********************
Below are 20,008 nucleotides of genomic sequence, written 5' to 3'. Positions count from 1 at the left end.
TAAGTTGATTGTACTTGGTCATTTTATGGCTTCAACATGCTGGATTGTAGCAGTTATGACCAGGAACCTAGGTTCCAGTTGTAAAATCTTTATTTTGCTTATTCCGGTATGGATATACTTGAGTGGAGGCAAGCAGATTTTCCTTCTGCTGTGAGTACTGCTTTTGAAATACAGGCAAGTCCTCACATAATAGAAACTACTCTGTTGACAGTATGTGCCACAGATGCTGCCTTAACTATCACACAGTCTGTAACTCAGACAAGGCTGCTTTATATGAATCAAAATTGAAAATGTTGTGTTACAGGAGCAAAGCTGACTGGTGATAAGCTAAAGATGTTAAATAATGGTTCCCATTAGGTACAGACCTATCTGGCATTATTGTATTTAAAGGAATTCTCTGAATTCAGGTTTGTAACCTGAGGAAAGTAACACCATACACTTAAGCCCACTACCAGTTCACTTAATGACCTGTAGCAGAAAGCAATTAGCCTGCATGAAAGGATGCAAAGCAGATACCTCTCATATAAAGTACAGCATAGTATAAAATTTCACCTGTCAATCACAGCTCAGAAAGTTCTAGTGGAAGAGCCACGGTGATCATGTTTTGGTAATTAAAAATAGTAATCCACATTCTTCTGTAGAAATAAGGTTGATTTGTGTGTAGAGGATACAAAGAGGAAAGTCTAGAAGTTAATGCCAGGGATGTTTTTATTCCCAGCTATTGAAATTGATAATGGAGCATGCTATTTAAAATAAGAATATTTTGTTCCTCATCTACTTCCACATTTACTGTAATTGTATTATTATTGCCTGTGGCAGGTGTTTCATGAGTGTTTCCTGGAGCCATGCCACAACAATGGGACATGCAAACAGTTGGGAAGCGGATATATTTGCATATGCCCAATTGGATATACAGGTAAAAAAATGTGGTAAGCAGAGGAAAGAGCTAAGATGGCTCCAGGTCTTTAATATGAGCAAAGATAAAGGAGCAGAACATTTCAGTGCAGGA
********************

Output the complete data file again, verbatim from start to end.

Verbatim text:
Below are 20,008 nucleotides of genomic sequence, written 5' to 3'. Positions count from 1 at the left end.
TAAGTTGATTGTACTTGGTCATTTTATGGCTTCAACATGCTGGATTGTAGCAGTTATGACCAGGAACCTAGGTTCCAGTTGTAAAATCTTTATTTTGCTTATTCCGGTATGGATATACTTGAGTGGAGGCAAGCAGATTTTCCTTCTGCTGTGAGTACTGCTTTTGAAATACAGGCAAGTCCTCACATAATAGAAACTACTCTGTTGACAGTATGTGCCACAGATGCTGCCTTAACTATCACACAGTCTGTAACTCAGACAAGGCTGCTTTATATGAATCAAAATTGAAAATGTTGTGTTACAGGAGCAAAGCTGACTGGTGATAAGCTAAAGATGTTAAATAATGGTTCCCATTAGGTACAGACCTATCTGGCATTATTGTATTTAAAGGAATTCTCTGAATTCAGGTTTGTAACCTGAGGAAAGTAACACCATACACTTAAGCCCACTACCAGTTCACTTAATGACCTGTAGCAGAAAGCAATTAGCCTGCATGAAAGGATGCAAAGCAGATACCTCTCATATAAAGTACAGCATAGTATAAAATTTCACCTGTCAATCACAGCTCAGAAAGTTCTAGTGGAAGAGCCACGGTGATCATGTTTTGGTAATTAAAAATAGTAATCCACATTCTTCTGTAGAAATAAGGTTGATTTGTGTGTAGAGGATACAAAGAGGAAAGTCTAGAAGTTAATGCCAGGGATGTTTTTATTCCCAGCTATTGAAATTGATAATGGAGCATGCTATTTAAAATAAGAATATTTTGTTCCTCATCTACTTCCACATTTACTGTAATTGTATTATTATTGCCTGTGGCAGGTGTTTCATGAGTGTTTCCTGGAGCCATGCCACAACAATGGGACATGCAAACAGTTGGGAAGCGGATATATTTGCATATGCCCAATTGGATATACAGGTAAAAAAATGTGGTAAGCAGAGGAAAGAGCTAAGATGGCTCCAGGTCTTTAATATGAGCAAAGATAAAGGAGCAGAACATTTCAGTGCAGGA